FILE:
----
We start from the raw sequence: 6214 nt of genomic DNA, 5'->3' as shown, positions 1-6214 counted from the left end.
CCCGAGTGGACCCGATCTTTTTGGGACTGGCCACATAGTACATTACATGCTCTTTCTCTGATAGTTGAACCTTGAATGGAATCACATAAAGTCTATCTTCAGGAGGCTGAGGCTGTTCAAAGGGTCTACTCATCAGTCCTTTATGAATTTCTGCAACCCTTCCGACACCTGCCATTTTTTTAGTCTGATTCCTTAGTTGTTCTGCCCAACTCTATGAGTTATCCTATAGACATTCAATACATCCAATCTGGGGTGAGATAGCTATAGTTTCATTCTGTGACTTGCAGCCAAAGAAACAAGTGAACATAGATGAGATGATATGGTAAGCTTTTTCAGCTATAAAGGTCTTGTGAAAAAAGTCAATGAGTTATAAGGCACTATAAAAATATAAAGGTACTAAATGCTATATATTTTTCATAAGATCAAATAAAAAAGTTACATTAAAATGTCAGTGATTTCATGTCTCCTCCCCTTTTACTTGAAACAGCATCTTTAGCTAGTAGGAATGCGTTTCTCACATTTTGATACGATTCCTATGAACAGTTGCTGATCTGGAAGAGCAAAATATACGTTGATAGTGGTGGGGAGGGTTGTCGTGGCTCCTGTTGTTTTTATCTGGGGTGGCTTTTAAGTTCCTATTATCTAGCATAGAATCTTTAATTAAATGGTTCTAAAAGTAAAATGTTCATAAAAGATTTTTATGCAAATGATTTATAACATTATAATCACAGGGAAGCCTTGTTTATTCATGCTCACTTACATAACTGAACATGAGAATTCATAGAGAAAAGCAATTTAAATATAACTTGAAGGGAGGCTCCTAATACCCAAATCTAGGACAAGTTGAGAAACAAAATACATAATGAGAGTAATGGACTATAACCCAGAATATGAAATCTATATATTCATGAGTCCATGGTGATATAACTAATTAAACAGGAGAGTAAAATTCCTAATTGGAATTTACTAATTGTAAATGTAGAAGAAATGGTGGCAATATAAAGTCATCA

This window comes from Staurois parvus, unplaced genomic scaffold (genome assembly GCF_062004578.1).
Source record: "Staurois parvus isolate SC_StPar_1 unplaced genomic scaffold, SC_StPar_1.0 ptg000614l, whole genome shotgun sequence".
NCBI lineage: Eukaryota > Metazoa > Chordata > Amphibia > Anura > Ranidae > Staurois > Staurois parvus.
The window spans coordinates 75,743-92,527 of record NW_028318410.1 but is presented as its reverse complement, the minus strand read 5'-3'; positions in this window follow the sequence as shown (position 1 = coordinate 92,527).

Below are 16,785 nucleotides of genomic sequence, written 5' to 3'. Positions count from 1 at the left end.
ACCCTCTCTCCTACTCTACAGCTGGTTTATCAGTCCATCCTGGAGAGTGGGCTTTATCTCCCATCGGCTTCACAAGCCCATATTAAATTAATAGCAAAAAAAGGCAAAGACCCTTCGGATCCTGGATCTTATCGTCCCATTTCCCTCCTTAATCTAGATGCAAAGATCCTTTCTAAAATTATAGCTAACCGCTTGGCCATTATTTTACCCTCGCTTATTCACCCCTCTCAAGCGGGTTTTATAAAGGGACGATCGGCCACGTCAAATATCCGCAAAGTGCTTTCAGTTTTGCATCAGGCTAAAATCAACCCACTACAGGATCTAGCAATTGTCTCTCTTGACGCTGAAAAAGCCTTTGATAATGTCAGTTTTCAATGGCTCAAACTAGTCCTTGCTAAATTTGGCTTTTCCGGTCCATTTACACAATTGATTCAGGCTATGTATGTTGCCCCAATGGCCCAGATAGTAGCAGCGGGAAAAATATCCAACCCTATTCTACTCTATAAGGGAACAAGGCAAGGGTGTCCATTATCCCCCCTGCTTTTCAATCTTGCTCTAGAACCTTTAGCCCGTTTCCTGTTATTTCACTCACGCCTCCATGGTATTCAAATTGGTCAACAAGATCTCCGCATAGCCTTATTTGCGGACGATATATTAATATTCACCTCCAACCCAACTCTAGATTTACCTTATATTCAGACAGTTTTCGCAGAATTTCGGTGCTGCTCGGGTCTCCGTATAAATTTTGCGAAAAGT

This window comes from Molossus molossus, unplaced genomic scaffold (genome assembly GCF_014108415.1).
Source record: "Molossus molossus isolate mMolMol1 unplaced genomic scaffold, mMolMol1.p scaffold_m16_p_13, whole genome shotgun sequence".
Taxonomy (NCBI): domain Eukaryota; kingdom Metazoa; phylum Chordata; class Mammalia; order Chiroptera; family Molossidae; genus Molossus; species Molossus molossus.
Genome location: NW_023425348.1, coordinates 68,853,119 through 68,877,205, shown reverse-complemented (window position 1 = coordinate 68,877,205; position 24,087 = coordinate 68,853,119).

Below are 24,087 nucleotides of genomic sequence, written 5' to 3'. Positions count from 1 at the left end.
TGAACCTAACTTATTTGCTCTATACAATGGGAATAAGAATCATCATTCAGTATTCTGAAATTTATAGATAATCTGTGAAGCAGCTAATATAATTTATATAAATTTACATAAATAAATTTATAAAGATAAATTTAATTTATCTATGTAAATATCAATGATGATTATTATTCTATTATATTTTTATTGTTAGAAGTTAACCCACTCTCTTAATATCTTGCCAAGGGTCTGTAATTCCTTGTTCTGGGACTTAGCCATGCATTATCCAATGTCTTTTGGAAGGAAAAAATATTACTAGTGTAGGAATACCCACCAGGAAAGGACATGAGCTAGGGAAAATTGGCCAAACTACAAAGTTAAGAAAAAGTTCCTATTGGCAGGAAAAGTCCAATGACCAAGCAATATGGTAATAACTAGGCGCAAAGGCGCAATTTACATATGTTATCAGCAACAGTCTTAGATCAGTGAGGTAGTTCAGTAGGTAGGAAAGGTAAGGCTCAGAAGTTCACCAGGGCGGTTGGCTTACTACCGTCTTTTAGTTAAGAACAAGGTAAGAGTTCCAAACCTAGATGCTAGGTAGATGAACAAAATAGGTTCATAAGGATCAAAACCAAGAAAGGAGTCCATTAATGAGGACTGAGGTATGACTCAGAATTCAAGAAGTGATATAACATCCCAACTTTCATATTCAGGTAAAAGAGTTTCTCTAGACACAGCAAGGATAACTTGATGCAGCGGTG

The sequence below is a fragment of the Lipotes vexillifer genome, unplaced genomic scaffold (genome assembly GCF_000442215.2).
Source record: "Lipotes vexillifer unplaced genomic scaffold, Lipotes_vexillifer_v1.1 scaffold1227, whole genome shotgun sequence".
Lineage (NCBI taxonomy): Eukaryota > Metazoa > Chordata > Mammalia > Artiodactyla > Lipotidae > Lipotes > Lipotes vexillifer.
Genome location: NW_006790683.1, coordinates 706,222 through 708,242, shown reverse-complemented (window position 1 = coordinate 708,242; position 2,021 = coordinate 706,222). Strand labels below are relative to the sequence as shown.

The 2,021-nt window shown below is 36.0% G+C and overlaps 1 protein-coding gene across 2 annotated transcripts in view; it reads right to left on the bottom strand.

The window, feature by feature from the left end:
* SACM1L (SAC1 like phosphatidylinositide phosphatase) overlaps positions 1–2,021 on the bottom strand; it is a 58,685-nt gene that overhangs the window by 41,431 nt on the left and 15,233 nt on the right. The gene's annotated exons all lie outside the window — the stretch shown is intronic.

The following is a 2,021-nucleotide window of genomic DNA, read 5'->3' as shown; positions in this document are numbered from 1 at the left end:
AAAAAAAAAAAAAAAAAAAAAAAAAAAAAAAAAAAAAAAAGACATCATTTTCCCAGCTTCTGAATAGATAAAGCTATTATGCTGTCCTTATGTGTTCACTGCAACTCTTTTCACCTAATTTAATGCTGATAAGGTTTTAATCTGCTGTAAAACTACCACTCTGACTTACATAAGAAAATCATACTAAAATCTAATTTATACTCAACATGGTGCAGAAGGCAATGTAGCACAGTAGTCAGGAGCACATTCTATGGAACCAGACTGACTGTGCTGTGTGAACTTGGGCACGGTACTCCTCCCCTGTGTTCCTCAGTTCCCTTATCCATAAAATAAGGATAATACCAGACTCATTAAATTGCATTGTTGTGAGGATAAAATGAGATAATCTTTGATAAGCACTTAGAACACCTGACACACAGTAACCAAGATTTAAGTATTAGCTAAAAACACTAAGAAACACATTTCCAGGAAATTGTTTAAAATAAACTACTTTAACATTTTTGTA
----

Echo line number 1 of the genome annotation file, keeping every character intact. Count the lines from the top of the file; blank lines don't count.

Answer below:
We start from the raw sequence: 6214 nt of genomic DNA, 5'->3' as shown, positions 1-6214 counted from the left end.